The Pipeline Project


Written by guest blogger

MacArthur Antigua is Director of Alumni Engagement for Public Allies, where he has overseen both the growth of their national network to 21 cities and the highest numbers of applicants in their history.  Below he talks about his newest project as one example of how to tap leadership through alumni networks.

Over the last 20 years, more than 4,400 diverse young leaders have completed the acclaimed Public Allies AmeriCorps Apprenticeship and comprise our National Alumni Network.  On our most recent national Alumni survey, we discovered that nearly 80% still work in the public and social sectors, and nearly 25% of them aspired to the Executive Director/CEO positions.  To address this opportunity, with the generous support of the Annie E. Casey Foundation, Public Allies has initiated The Pipeline Project, an effort to develop our national alumni network as a strong, diverse and reliable talent pipeline for public and social sector organizations in order to positively impact the lives of children and families in local communities.

The Pipeline Project consists of two main groups: the “Champions” – these are alumni that have attained ED/CEO or Senior Management positions in public/social sector organizations, and the “Next Wavers” these are alumni who aspire to occupy the “c-suite.”  We are using the professional networking site LinkedIn as our platform for these Alumni to connect and participate in a myriad of engagement activities: asynchronous discussion topics (“Ask A Champion!” or “Share your 6 month goals”) to real-time (conference calls that utilize “virtual breakout room” technology so participants can connect in dyads or triads); virtual (webinars and google hangouts) to in-person (“Coffee with a Champion”). 

In developing this initiative, I came across the Vision for Change report and found it to be profoundly relevant to our cohort and invited Caroline McAndrews to explore how we could leverage this report to accelerate our project.  As a result, we were able to create a “self-assessment tool” (available to BMP readers in the coming months) based on the framework of the report which invited our participants to gauge their own leadership practice.  We were also able to introduce this tool and discuss the report on a webinar with our cohort (which also served as the project launch).  We featured a brief panel with a Champion and a Next Waver in which each shared her own path as a “case study” in relation to the Vision for Change report.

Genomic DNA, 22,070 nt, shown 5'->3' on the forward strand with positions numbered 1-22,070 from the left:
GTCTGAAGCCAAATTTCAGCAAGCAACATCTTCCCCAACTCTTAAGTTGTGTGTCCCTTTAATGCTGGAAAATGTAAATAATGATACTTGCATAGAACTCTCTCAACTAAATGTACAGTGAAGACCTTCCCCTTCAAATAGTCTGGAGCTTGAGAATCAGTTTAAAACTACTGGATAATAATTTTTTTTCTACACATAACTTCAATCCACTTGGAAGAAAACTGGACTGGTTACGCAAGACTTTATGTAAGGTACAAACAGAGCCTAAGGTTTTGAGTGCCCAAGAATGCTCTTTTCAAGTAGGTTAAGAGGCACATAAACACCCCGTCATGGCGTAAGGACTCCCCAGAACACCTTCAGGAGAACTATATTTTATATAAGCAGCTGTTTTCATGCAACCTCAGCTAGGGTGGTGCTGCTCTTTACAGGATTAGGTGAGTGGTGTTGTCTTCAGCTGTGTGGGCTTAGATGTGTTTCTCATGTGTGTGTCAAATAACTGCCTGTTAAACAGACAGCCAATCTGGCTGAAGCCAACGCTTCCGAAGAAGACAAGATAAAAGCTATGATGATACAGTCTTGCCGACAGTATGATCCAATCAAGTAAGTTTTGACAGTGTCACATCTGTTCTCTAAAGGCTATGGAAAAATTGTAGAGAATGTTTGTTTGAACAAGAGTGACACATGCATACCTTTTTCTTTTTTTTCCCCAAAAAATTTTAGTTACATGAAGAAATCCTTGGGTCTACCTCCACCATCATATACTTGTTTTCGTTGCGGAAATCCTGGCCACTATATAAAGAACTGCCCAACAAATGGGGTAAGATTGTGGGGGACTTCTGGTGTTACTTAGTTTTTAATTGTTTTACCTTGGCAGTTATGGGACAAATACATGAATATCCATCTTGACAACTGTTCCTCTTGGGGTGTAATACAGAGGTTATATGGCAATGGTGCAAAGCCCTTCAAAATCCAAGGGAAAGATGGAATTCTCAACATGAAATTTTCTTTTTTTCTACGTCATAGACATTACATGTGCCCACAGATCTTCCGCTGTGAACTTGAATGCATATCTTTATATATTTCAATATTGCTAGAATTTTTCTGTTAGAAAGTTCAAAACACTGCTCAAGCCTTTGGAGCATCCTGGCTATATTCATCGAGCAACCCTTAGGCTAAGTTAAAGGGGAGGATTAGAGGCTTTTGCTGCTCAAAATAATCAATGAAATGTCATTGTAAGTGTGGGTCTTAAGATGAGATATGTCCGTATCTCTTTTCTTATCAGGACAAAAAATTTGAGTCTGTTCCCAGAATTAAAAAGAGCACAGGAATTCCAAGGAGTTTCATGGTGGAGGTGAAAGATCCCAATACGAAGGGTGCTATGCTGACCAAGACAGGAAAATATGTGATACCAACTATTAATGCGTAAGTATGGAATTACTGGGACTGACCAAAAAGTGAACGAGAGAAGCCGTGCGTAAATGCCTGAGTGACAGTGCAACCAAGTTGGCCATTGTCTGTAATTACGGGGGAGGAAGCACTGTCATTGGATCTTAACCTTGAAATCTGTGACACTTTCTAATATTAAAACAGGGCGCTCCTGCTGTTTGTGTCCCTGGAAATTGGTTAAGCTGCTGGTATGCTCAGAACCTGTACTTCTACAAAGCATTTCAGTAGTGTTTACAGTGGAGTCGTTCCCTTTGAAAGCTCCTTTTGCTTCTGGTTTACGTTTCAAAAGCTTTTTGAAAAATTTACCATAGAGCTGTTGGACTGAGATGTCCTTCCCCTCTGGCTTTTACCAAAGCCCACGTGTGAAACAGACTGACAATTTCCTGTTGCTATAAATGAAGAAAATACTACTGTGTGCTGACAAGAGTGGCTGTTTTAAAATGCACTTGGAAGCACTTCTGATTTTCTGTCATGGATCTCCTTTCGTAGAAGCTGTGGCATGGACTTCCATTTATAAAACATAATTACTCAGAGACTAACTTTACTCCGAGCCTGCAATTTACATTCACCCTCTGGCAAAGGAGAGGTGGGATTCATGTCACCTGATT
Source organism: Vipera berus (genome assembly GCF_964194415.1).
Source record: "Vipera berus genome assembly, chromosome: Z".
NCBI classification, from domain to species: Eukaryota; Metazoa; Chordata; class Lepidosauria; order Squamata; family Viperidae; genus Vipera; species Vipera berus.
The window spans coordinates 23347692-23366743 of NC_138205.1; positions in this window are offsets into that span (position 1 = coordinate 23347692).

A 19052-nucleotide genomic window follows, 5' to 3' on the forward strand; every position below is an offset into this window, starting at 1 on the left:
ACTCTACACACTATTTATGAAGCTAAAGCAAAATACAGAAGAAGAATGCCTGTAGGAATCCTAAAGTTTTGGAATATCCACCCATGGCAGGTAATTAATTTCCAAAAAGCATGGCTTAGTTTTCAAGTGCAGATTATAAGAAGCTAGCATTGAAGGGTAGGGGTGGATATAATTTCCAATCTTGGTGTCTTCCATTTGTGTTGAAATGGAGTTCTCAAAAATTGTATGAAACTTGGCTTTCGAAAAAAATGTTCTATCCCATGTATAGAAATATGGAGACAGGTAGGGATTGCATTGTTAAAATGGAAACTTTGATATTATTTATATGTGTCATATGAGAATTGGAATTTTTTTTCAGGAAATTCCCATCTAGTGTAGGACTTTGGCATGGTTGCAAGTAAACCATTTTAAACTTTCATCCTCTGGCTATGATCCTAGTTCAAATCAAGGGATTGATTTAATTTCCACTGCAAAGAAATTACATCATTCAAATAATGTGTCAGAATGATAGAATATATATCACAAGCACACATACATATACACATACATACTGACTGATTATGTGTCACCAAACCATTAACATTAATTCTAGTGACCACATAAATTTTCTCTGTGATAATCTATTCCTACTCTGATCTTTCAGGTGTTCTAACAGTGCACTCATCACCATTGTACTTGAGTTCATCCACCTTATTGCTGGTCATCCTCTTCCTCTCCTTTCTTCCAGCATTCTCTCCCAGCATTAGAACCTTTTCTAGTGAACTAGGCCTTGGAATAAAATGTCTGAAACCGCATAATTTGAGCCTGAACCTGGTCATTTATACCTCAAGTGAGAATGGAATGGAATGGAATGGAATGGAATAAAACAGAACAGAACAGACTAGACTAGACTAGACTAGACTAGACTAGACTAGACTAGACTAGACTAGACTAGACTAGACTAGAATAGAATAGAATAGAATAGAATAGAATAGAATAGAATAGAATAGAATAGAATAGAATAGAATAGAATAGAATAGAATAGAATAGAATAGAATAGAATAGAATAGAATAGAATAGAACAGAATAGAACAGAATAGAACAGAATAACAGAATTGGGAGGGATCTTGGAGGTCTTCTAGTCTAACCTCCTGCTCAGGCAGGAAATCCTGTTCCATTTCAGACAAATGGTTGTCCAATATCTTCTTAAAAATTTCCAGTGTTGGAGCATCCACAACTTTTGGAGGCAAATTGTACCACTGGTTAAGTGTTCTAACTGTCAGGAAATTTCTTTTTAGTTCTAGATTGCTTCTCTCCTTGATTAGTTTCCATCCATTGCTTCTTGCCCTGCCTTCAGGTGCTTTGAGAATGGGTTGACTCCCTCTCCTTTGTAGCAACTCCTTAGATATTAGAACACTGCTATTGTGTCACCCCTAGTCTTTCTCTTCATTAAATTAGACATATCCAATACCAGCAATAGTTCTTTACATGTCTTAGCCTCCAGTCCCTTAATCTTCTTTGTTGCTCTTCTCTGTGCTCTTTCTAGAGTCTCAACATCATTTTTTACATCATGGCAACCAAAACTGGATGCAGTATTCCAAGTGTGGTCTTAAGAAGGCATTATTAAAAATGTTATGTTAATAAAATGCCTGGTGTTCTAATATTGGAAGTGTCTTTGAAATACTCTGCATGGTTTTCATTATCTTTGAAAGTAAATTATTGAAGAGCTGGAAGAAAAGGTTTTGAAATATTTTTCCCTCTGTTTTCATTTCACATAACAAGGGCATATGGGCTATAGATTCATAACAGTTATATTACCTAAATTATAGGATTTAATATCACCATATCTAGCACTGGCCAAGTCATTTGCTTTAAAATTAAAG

Over the course of the next 10 months, through this learning community we will increase the social capital of 150 Alumni – this means to increase their professional network, and/or assist them in identifying mentors, increase their awareness of career development resources – and move 30 of our Alumni into positions of greater influence and scope at public and social sector organizations benefiting children and families.  The Vision for Change report (and the resulting Assessment and Webinar) provided a terrific platform for our Pipeliners to consider “what it takes” to get to the executive level, and begin mapping out how they can personally leverage this learning community to get there.

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